What are silverfishes and army ants?


Quick Answer

Silverfishes, also called fishmoths or Lepsima saccharina, are small, wingless insects with a silver and blue color, and army ants refer to over 200 different species of ants that share a common foraging technique of aggressively raiding an area in a raid-like fashion. Both species are found in several areas around the world.

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Full Answer

Silverfishes have a fish-like appearance, and they also move in a wiggling motion similar to fishes. They live for two to eight years on a nocturnal cycle and have a diet of carbohydrates, such as sugar and starches. When newly hatched, they actually have a whitish color that develops into the characteristic grey/silver hue as they mature.

They have three long cerci, or paired appendages, two small compound eyes, and are completely wingless. They inhabit moister areas with high rates of humidity and can be found in Africa, Asia, Australia, the Americas, and parts of the Pacific.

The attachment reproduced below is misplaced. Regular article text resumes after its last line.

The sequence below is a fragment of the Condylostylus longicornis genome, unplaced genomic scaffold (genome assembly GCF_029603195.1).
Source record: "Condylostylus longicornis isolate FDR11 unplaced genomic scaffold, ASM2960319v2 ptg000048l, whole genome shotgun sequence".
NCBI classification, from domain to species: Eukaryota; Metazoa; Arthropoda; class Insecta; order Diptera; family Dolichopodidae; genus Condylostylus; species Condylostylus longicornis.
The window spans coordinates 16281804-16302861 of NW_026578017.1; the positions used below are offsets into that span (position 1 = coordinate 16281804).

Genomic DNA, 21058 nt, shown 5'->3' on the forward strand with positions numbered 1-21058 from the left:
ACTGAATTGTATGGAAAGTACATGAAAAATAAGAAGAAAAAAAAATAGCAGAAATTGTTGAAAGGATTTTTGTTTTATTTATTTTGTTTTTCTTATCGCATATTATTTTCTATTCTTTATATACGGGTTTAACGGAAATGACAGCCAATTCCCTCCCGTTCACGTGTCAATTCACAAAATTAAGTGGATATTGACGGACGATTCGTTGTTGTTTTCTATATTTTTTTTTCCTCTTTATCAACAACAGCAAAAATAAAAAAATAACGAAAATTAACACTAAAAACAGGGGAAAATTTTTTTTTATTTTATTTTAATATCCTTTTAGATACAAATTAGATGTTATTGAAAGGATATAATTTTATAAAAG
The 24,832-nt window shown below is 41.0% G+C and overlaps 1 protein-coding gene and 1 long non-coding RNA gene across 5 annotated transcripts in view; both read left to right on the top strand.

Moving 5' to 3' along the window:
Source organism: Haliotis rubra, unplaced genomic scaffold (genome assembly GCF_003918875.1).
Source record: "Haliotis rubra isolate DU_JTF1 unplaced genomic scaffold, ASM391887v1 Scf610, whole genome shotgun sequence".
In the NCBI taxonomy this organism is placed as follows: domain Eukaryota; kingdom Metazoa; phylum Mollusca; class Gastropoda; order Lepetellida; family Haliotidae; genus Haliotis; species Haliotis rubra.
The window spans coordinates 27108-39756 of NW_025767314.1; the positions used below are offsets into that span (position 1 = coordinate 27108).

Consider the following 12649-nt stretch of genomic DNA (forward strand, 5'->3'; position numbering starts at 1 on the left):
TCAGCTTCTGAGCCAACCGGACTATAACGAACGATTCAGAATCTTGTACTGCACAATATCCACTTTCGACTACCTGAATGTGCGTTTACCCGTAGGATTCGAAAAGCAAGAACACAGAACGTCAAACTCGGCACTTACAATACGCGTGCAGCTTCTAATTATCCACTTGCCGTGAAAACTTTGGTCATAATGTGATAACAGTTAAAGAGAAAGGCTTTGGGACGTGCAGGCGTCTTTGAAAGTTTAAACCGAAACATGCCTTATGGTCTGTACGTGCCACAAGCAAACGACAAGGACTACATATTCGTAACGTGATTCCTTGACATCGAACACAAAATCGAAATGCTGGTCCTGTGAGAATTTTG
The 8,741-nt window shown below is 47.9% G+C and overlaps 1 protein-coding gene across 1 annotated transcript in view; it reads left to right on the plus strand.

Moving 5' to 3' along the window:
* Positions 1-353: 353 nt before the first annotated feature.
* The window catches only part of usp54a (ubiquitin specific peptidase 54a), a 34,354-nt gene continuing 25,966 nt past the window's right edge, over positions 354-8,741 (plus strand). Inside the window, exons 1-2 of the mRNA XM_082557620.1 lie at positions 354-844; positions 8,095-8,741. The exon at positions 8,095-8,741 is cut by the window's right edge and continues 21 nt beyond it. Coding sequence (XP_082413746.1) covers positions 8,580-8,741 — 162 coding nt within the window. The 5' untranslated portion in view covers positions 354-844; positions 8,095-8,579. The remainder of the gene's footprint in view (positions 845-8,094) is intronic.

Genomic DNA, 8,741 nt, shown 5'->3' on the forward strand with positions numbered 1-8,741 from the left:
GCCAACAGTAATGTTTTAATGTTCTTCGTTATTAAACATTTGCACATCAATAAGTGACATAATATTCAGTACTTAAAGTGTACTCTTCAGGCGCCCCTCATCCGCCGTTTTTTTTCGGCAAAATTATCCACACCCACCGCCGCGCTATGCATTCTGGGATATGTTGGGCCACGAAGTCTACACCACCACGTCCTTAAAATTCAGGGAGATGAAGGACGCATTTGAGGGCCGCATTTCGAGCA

"Army ants" is a blanket term for many different species of ants, but the most unifying characteristic of this term applies to their foraging technique, where they enlist huge numbers to forage a certain area, many times in a predator-like fashion. Unlike many other ant species, army ants don't construct permanent nests, instead relying on a lifestyle of constant mobility.

The species with the most predominant army ant characteristics is a New World species named Eciton burchellii, from the genus Eciton. Their colonies can employ up to 200,000 ants, and they can be found in Central and South America.

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